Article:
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The C’s of Distance Learning

Exploring Best Practices This worldwide pandemic has pushed millions of teachers and students into the realm of distance learning. While the concept of distance learning is not new, it is for many of us and it offers a new set of challenges that differ from classroom instruction. So today I would like to explore the question together: What are best practices of distance learning? My principal has asked me to lead a professional development session on this very topic. And my first thought was “Me? I don’t feel equipped.” I wouldn’t want to stand and lecture as the “expert”- I am by no means the expert on distance learning. So similar to a student-centric classroom, my plan is to facilitate a conversation with our staff. That way teachers can share their own successes and challenges, research various perspectives together, brainstorm solutions, and walk away excited to try something new. So I invite YOU today to be part of the conversation. I would love to hear what you have learned so far as you have transitioned to a distance learning environment. We are stronger together. Communication We must communicate clearly, consistently, and with a common channel. If we use too many platforms (email, class website, shared google doc, texts via Remind, etc.) we will confuse our students and parents and things will start falling through the cracks. Therefore, it would be beneficial for your school’s leadership team to decide on teacher expectations for how to communicate (i.e. will everyone use Microsoft Teams or Google classroom) and how often they are expected to communicate with students and parents (having scheduled class times or office hours to answer questions). Having expectations for staff will help streamline the process of distance learning for families with multiple kids. In addition, the uniformity of platforms will help the technology department support teachers and will hopefully give teachers enough direction for them to feel comfortable and confident in moving forward. There are two types of communication: asynchronous and synchronous. Asynchronous: people can access and join in the conversation whenever it is convenient. Teachers can give directions, share announcements, or post pre-recorded lessons via email or their current Learning Management System (LMS). Likewise, students and parents know how to reach out to the teacher if they have any questions or concerns. Synchronous: people are together in a virtual space chatting at the same time. The benefits of synchronous conversation are being able to have an open dialogue, students can participate and ask timely questions, teachers can gauge understanding and correct misconceptions, and classroom community can more quickly be built. This can be done via text-based conversations or online video conferencing. Text-Based ConversationsLearning Management Systems (LMS) have built-in ways to have secure and ongoing conversations with your students. Whether your school uses Google Classroom, Microsoft Teams, or a different LMS like Schoology or Blackboard, teachers can use these platforms to communicate with students in an online discussion board. Another alternative option to consider is using YoTeach to have a backchannel discussion with your class or small group. Video conferencingBecause of Covid19, many video conferencing tools have been made available to schools. Some of the most common are Zoom, Google Hangouts Meet, and Microsoft Teams. While each platform has small differences and pitfalls, they each do a nice job of bringing people together. However, it is important you seek permission from your principal and/or district before using any of these tools since they may violate your school’s privacy policies. I think it would be beneficial to teach video conferencing expectations and etiquette to your students since this is likely a new experience for them. The following poster can be used to set expectations with older students. There are a lot of other resources out there on video conferencing etiquette. Here are a few you might find helpful. Instructional YouTube video for younger students Zoom etiquette guide to share with families Zoom checklist for primary grades Teaching audience etiquette to older elementary students How have you taught expectations and etiquette to your students?  What forms of communication have been the most successful for you?  Community and Belonging Experienced teachers have an arsenal of ice-breakers and get to know you games to do at the beginning of the school year to help build community. However, how does one go about establishing a community online? I think teachers should treat the shift to distance learning like you would the beginning of the school year. Take the time to establish relationships and routines before digging deep into learning. Here are a couple of suggestions on how to establish a community of learners and help everyone feel like they belong. Together create a digital community agreement. This could be especially effective with older students as they brainstorm together a set of shared norms such as agreeing to attend synchronous events or how to give constructive feedback to one another. With little kids, it can be beneficial to go over do’s and don’ts of online learning. For example, do not talk over each other during the classroom Zoom call. By taking the time to discuss and agree on how to act online it will pave the way to a smoother online experience.  Get to know each other and establish trusting relationships. Take time to do “Show and Tell” with your primary students or have older children answer ice breaker questions such as “What are you most proud of?” or “What are your highs and lows of last week?” By taking the time to connect and listen, students build empathy towards each other and a sense of belonging. I would encourage teachers to participate as well.  Encourage students to work together. Set up a group discussion feed for students to be able to talk and ask each other questions. Or have students become the teachers and have them show how they solved a math problem via video and post it on the class page. Lastly, design assignments that partner students together to view each other’s work and give feedback.  How have you created community online?  Creating One way we can empower our students during distance learning is by giving them a choice in how they demonstrate their knowledge. Allowing them choice gives them autonomy and control over their learning and encourages them to be creative and critical thinkers. The technology options out there are endless, so try and rotate through tech options that meet diverse learner preferences or create a choice menu for students to choose from (if you’ve never heard of choice menus before check out John Spencer’s blog).  Tech tools that connect to learning preferences A couple items to keep in mind: When choosing apps or creation-tools consider which ones are user and kid-friendly. If you have a hard time learning how to navigate it, your kids will too! You need to keep things simple since you won’t be able to walk them through how to use the app face-to-face.  Remember pedagogy first, technology second. We don’t want to get wrapped up in the use of technology and forget what matters. Carefully test and select tools that will help students demonstrate their mastery of learning goals. Or skip the technology altogether and use other creative ways students can show their learning (posters, sketches, 3-d models, etc.) If you are a teacher who doesn’t feel confident with your digital literacy, try and master one or two new tech tools to start off with. Don’t try and tackle all the coolest latest apps. Work on developing your tech skills at your own pace and take pride in your growth. How do you give students autonomy and choice in their learning?  How do you give your students the opportunity to be creative? What are your favorite tech tools? Collaboration and Connecting Students have been thrust into distance learning (just like us) and are missing the opportunity to socialize and work with others. No longer can they turn and talk to a partner or work in a group to solve a problem. Imagine how hard this is for our extroverted kids who thrive off of social interactions, or the kid who academically struggles and therefore benefits from the support that comes from learning alongside his or her peers.  I would challenge you to try and still give them opportunities to work with others:  To brainstorm and bounce ideas off of each other  To explain and justify their thinking To give each other constructive feedback To collaborate on a project We can also add more authenticity to their work by connecting with other classrooms in order to give them a range of audiences. Find classes to work with by networking on Twitter or Facebook. Also, try your best to connect one-on-one with your students. I’ve heard that this personal connection can be a game-changer. Consider choosing one or two modes of communication (email, video messages, comments on shared documents, etc.) and stick to them. You could also hand-write cards or invite small groups to have lunch with you via video-conferencing. How can you give students the opportunity to work together? Are there collaborative websites or apps that you have used and liked?  How have you fostered your personal relationship with students? What impact has it had?  Content Several BIG questions have surfaced for me in regards to how we teach via distance learning. As I started to research and dig deeper I realized that this blog post was turning into a novel. Therefore, I think I will save the “Content” portion for another post. That way I can give myself the time and space to research these questions more thoroughly. Please look over the questions below, digest them, and let me know your thoughts.  How do we effectively teach via distance learning? What changes do we need to make to our lessons, delivery, and assessments compared to how we normally teach?  What are different ways we can deliver our lessons (i.e. video, audio, readings, interactive experiences such as NearPod)? How do we differentiate for our diverse learners? How do we meet the needs of our students with IEPs/504 plans? How can we include trauma-informed practices that support students during a crisis? How can we include Social Emotional Learning (SEL) lessons into our instruction? General Tips To close I thought I would share some tips Jennifer Gonzalez talks about in her popular blog Cult of Pedagogy: Keep home responsibilities in mind. Be flexible with deadlines and show extra grace knowing that this is a big transition for families as they work out a new routine that balances learning, physical exercise, chores, and parents still themselves working. Especially if they are juggling multiple kid’s schoolwork and synchronous events. Less is more.  Prioritize social interactions. You don’t have to use 100% of your time for teaching. Allowing students the time and place to share about their feelings, laugh together, and just interact with their peers can be much more valuable for their emotional and mental health than learning how to count to 5 or identify a paragraph’s main idea. We need to keep in mind the mental and emotional toll large-scale social isolation is having on us all and know those other academic skills will come with time.  Keep. Things. Simple. Limit the platforms you are using for distributing information and keep messages to a minimum. “Give parents and students one place to look for all important information, and that “place” will be clean, simple, easy to navigate, and updated regularly so everyone can count on the information being current (Gonzalez, 2020). I feel like we’ve just started to uncover the tip of the iceberg as we try and answer the question “What are best practices for distance learning?”. I strongly believe we need to focus on communication, community, giving students autonomy with choice, collaboration, and of course content. There is not a one-size-fits-all or correct way to do distance learning. Educators will have to thoughtfully, by trial and error, design a system that works for them and their students. And above all…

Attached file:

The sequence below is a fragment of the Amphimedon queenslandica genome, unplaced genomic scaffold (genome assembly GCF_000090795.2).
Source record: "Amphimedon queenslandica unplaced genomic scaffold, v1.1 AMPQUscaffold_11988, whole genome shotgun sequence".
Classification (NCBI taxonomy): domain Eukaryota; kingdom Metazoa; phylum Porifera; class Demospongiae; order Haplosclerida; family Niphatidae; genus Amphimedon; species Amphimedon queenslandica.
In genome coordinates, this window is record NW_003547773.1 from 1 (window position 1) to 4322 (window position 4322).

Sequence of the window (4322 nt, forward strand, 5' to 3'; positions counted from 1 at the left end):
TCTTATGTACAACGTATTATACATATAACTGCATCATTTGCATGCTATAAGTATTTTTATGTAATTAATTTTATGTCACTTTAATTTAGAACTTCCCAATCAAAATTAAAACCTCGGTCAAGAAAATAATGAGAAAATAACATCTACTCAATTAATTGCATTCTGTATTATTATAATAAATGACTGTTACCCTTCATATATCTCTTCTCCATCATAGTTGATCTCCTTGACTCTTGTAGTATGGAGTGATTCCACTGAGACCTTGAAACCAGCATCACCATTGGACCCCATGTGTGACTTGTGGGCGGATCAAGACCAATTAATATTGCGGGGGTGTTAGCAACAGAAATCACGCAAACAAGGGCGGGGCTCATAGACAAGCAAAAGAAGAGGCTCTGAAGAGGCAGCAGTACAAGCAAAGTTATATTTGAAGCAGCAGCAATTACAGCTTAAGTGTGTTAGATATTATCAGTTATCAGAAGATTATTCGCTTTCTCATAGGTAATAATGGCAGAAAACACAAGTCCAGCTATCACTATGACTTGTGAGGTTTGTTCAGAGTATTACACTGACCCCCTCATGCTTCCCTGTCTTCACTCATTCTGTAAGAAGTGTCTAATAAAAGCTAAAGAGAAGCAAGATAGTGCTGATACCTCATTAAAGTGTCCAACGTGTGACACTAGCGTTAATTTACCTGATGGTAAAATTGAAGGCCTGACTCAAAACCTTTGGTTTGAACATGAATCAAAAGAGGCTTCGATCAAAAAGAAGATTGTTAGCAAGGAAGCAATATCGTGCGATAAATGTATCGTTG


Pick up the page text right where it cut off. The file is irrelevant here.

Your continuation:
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Enhancing Assessments to Drive Instruction with Pear Deck

Inquiry Question: How can educators use technology to enhance assessment design, allowing for increased student engagement, a differentiated learner experience, and effective data-collection, to drive their instruction? Remote learning has provided me with an intentional opportunity to critically reflect on the assessments I use with my students and evaluate how they can best be used…

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Building and Engaging in Meaningful Professional Learning Communities with Twitter

Inquiry Question: How can educators build and engage in a professional learning community that shares best practices, inspires others with innovative ideas, and supports members in participating in a variety of levels?  Professional learning communities are a vital component to providing educators with professional growth, support, and inspiration. I am always curious to learn from…